In A. Bakker, J. Smit, & R. Wegerif (Eds.), Scaffolding and dialogic teaching in mathematics education [Special issue]. ZDM Mathematics Education, 47(7), 1195-1209.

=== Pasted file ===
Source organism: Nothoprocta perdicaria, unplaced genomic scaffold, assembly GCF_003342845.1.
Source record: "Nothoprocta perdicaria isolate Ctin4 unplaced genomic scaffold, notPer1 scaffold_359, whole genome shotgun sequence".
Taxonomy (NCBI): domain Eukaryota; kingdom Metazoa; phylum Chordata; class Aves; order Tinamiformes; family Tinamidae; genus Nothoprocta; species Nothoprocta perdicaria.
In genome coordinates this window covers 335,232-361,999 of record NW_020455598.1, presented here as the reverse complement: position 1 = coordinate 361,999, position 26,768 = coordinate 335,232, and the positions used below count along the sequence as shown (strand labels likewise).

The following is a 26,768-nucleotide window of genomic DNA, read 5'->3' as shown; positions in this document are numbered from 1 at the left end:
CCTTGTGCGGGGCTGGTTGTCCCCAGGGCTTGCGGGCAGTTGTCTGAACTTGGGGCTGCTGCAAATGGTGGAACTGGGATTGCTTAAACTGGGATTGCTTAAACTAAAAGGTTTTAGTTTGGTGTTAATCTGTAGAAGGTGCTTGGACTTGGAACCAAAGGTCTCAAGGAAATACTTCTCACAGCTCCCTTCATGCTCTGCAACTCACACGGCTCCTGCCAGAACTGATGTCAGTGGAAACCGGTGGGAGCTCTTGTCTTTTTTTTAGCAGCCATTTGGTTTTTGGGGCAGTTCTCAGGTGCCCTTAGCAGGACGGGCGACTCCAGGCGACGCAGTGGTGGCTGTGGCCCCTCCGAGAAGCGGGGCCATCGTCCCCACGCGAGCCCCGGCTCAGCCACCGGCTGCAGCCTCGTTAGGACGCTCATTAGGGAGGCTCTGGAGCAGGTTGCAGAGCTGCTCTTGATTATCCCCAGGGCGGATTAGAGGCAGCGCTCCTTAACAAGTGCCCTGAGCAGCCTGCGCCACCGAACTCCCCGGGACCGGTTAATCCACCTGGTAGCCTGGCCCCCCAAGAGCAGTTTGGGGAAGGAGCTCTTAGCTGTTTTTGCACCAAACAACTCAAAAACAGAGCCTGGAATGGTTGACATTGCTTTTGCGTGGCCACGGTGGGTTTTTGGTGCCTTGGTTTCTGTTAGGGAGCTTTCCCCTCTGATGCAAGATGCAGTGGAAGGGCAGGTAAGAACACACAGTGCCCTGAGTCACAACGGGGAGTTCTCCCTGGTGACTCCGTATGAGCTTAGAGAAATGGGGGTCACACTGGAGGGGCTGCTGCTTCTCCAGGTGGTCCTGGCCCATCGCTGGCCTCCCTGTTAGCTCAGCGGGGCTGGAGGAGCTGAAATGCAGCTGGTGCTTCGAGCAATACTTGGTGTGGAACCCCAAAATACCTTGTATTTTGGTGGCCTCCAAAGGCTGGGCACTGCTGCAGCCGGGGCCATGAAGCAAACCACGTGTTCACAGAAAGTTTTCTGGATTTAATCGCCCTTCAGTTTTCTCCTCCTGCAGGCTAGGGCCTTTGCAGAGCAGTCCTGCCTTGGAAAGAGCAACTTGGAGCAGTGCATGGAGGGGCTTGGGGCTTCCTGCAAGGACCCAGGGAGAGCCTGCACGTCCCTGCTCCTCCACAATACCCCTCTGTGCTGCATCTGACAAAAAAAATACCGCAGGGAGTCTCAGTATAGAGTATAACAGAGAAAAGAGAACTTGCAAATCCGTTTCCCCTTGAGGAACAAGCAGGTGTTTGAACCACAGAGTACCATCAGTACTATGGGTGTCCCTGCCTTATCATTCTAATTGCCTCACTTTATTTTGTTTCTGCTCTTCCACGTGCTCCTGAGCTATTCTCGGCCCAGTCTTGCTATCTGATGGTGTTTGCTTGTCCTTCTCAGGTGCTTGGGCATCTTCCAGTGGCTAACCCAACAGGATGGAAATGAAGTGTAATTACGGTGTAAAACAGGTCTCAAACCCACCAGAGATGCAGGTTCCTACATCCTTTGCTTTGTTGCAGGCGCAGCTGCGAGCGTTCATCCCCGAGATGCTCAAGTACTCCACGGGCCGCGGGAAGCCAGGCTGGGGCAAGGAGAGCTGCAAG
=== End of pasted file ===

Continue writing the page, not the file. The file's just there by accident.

Scaffolding is the asymmetrical social co-enactment of natural or cultural practice, wherein a more able agent implements or performs for a novice elements of a challenging activity. What the novice may not learn, however, is how the expert’s co-enactments support the activity. Granted, in many cultural practices novices need not understand underlying process. But where process is content, such as mathematics, scaffolding is liable to undermine tenets of reform-oriented pedagogy. We point to tensions between traditional conceptualizations of scaffolding and discovery-based pedagogical methodology for mathematics education. Focusing on co-enactment as a critical feature of scaffolding activities, we introduce “reverse scaffolding”, wherein experts enact for novices only what they know to do rather than what they do not know to do. We demonstrate our approach by discussing a novel technological learning activity, Giant Steps for Algebra, wherein students construct models of realistic narratives. We argue for the method’s potential via reporting on findings from mixed-methods analyses of a quasi-experimental implementation with 40 students.